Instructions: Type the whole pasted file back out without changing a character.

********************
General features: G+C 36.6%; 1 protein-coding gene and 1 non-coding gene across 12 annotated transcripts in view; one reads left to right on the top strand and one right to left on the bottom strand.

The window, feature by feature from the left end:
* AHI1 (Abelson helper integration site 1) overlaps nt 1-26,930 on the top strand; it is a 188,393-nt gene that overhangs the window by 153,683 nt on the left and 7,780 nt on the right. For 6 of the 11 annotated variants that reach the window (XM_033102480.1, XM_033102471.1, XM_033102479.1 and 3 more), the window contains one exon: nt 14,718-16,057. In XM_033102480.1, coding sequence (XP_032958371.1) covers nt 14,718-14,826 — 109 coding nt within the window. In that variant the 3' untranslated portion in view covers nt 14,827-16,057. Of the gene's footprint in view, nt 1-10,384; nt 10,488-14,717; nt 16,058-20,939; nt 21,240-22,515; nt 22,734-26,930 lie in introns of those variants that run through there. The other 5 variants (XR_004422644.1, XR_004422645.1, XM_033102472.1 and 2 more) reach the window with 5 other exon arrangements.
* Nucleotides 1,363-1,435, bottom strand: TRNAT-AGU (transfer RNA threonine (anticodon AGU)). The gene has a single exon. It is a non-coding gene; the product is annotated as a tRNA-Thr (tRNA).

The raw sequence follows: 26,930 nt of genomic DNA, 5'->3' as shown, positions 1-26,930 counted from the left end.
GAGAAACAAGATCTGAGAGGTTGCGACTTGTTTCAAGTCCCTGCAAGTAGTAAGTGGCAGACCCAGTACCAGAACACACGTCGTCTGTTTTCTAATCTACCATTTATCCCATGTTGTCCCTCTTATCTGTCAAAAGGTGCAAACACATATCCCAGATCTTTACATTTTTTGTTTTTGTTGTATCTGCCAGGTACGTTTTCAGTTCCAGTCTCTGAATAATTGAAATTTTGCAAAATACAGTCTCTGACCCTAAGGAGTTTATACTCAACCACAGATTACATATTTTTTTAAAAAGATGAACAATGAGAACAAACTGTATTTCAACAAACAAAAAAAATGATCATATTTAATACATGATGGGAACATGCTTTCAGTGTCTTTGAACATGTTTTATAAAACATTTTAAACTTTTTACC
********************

General features: G+C 36.6%; 1 protein-coding gene and 1 non-coding gene across 12 annotated transcripts in view; one reads left to right on the top strand and one right to left on the bottom strand.

The window, feature by feature from the left end:
* AHI1 (Abelson helper integration site 1) overlaps nt 1-26,930 on the top strand; it is a 188,393-nt gene that overhangs the window by 153,683 nt on the left and 7,780 nt on the right. For 6 of the 11 annotated variants that reach the window (XM_033102480.1, XM_033102471.1, XM_033102479.1 and 3 more), the window contains one exon: nt 14,718-16,057. In XM_033102480.1, coding sequence (XP_032958371.1) covers nt 14,718-14,826 — 109 coding nt within the window. In that variant the 3' untranslated portion in view covers nt 14,827-16,057. Of the gene's footprint in view, nt 1-10,384; nt 10,488-14,717; nt 16,058-20,939; nt 21,240-22,515; nt 22,734-26,930 lie in introns of those variants that run through there. The other 5 variants (XR_004422644.1, XR_004422645.1, XM_033102472.1 and 2 more) reach the window with 5 other exon arrangements.
* Nucleotides 1,363-1,435, bottom strand: TRNAT-AGU (transfer RNA threonine (anticodon AGU)). The gene has a single exon. It is a non-coding gene; the product is annotated as a tRNA-Thr (tRNA).

The raw sequence follows: 26,930 nt of genomic DNA, 5'->3' as shown, positions 1-26,930 counted from the left end.
GAGAAACAAGATCTGAGAGGTTGCGACTTGTTTCAAGTCCCTGCAAGTAGTAAGTGGCAGACCCAGTACCAGAACACACGTCGTCTGTTTTCTAATCTACCATTTATCCCATGTTGTCCCTCTTATCTGTCAAAAGGTGCAAACACATATCCCAGATCTTTACATTTTTTGTTTTTGTTGTATCTGCCAGGTACGTTTTCAGTTCCAGTCTCTGAATAATTGAAATTTTGCAAAATACAGTCTCTGACCCTAAGGAGTTTATACTCAACCACAGATTACATATTTTTTTAAAAAGATGAACAATGAGAACAAACTGTATTTCAACAAACAAAAAAAATGATCATATTTAATACATGATGGGAACATGCTTTCAGTGTCTTTGAACATGTTTTATAAAACATTTTAAACTTTTTACC